The story of Antigone involves the rights of the individual against the arbitrary power of the King. Aristotle distinguished between natural rights and positive rights but he didn't make natural rights central to his political analysis. The Stoics did and Cicero does an excellent job of putting forth a rich description. Aquinas champions natural law. Suarez, in Spain, is considered an important contributor to the tradition and influenced Hugo Grotius who influenced Locke.

Why didn't the idea take root in Italy or Spain when it first appeared in modern times? Why didn't the Spanish become the creators of liberal institutions instead of the English?

I don't fully know the reason but the result seems clear. In England the idea was absorbed by the population at large and became central to political life. Arguments based on natural rights had authority. The individual saw himself as an end in himself and not a tool of the state or church. This proud independent spirit permeated every corner of the English-speaking world. There were other ideas and amble contradictions but rights weren't just on the drawing board of some scholar or monk; they were operative ideas in the civic life of England and America.

3/23/07, 8:34 AM  
Blogger Allen Weingarten said...

Jason writes: "Why didn't the idea [of individual rights] take root in Italy or Spain when it first appeared in modern times? Why didn't the Spanish become the creators of liberal institutions instead of the English?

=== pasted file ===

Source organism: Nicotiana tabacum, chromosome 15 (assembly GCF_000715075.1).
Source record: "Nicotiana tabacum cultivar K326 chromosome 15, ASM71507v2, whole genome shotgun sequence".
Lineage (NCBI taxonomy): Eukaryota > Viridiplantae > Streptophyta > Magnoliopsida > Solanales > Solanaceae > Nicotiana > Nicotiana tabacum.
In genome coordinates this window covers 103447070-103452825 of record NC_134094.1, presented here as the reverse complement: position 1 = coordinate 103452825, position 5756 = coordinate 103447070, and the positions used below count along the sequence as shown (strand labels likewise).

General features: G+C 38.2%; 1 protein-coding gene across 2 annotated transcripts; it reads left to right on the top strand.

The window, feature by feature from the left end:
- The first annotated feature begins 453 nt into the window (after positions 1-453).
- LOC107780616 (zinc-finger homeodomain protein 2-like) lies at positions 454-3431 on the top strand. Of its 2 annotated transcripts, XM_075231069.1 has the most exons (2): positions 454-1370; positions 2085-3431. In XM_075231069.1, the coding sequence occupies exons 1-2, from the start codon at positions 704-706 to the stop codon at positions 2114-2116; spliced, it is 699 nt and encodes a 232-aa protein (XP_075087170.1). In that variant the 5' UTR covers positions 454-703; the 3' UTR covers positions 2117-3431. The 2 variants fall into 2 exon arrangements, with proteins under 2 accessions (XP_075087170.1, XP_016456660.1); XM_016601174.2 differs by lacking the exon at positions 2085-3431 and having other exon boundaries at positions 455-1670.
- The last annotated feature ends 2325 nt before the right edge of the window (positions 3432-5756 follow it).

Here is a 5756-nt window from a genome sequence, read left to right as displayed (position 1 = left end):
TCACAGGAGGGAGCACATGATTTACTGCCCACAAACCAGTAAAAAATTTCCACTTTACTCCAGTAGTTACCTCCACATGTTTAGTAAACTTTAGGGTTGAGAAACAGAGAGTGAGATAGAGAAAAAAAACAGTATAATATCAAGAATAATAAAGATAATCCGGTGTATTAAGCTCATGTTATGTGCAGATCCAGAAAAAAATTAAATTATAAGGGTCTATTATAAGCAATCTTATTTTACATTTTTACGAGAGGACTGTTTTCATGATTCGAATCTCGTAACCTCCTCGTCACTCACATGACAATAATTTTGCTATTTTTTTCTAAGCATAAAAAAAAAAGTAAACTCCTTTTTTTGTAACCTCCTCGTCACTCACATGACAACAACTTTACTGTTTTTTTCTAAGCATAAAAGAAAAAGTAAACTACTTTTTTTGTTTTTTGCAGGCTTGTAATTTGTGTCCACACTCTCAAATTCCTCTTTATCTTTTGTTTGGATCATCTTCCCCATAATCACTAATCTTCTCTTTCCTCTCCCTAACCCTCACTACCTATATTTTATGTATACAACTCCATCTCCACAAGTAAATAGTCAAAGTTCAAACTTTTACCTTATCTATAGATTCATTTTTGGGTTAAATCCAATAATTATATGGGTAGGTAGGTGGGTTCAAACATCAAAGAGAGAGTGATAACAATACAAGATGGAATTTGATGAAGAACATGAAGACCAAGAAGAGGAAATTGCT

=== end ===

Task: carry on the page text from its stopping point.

I don't fully know the reason but the result seems clear. In England the idea was absorbed by the population at large and became central to political life. Arguments based on natural rights had authority."

I appreciate Jason's method of analysis, as it describes the issue (regarding the English-speaking people) in terms of their acceptance of individual rights. With regard to why they adopted that aspiration, I would ground it in their previous concepts & values, while similarly deriving the lack of adoption by the Italians and Spanish by that same criteria. (To me the analysis would clearly show the deficiencies of the Italians by their concern with the passions of artistic esthetics, and of the Spanish by their passions of being conquistadors, and with both by their inability to speak English :) . Meanwhile the cold British, who lacked any passions, could dispassionately develop the concepts of rights, especially since they happened to be able to speak English :) . (Perhaps you can see why I am not a historian, as my key principle for analyzing national behavior is to adhere to stereotypes and ethnic slurs.)

As an aside, when the Spanish watched American films in the 1950s, they were disoriented by our Westerns, for they viewed our villains (who had rough voices, and rode dark horses) as looking like heroes, while viewing our heroes (who were clean-shaven, and rode white horses) as looking like villains.

However, regardless of the predisposition of a people to accept or reject ideas, there is also the role of individual and group choices. That is, history is not predetermined, so *many things could go one way or another, dependent on how well the few thinkers do their job*.

Yet again, regardless of my authoritative analysis, for whatever the reason the English rose to the occasion, the important thing (ala Jason) is that they did so, so 'Long live the king.'

3/23/07, 10:28 AM  
Anonymous Anonymous said...

Cubed here.


"Why didn't the idea take root in Italy or Spain when it first appeared in modern times?"

I can't offer any ideas re: Italy, but one thing that profoundly influenced Spanish attitudes/values was its centuries under the heel of Islamic occupation experienced during the time when the rest of Europe was "at the ready" re: the Renaissance and what was to follow.